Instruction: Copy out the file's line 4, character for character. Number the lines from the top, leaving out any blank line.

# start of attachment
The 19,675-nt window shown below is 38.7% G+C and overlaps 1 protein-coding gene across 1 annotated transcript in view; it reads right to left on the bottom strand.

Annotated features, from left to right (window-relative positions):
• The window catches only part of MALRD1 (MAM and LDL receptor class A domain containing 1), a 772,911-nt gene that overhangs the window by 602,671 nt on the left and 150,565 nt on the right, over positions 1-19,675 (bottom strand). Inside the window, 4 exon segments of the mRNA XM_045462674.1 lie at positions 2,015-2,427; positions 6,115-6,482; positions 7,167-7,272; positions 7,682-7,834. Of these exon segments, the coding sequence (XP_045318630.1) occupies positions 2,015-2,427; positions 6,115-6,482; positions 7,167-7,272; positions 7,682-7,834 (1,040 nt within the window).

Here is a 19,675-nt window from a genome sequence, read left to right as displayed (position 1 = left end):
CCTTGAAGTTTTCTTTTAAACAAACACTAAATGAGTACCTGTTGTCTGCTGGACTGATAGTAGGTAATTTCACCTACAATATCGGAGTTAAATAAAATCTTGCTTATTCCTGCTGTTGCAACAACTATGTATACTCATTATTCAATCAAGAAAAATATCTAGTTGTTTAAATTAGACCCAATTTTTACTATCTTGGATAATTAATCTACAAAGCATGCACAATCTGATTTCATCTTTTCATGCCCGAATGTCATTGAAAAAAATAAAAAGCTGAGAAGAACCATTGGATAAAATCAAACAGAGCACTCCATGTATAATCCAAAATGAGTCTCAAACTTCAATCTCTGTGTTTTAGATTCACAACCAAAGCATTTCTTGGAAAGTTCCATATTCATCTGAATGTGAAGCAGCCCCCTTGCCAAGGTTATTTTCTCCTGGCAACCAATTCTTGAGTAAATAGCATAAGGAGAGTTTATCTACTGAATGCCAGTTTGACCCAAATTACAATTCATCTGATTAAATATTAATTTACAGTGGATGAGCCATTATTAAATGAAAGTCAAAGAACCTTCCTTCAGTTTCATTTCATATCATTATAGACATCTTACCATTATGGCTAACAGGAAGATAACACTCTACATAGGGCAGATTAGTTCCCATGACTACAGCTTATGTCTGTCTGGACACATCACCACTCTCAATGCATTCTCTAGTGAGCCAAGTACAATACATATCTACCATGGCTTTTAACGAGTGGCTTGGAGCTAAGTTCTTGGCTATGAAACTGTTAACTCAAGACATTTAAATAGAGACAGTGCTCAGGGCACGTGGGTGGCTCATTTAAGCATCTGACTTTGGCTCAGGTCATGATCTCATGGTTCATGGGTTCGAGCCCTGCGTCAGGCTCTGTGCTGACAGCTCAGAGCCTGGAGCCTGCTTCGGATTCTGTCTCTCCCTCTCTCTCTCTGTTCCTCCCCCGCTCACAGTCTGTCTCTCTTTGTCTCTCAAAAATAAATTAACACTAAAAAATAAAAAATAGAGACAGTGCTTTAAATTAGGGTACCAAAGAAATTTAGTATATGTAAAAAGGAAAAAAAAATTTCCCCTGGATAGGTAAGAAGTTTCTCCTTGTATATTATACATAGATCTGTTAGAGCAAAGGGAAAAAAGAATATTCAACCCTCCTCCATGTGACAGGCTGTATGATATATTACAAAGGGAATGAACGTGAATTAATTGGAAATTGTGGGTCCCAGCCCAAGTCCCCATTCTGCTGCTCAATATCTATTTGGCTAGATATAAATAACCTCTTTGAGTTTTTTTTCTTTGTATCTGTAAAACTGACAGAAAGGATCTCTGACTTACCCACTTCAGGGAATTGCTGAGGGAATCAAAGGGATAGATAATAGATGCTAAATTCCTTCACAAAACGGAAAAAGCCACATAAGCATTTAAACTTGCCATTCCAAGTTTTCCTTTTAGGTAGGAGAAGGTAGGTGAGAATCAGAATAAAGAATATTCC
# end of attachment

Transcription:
Here is a 19,675-nt window from a genome sequence, read left to right as displayed (position 1 = left end):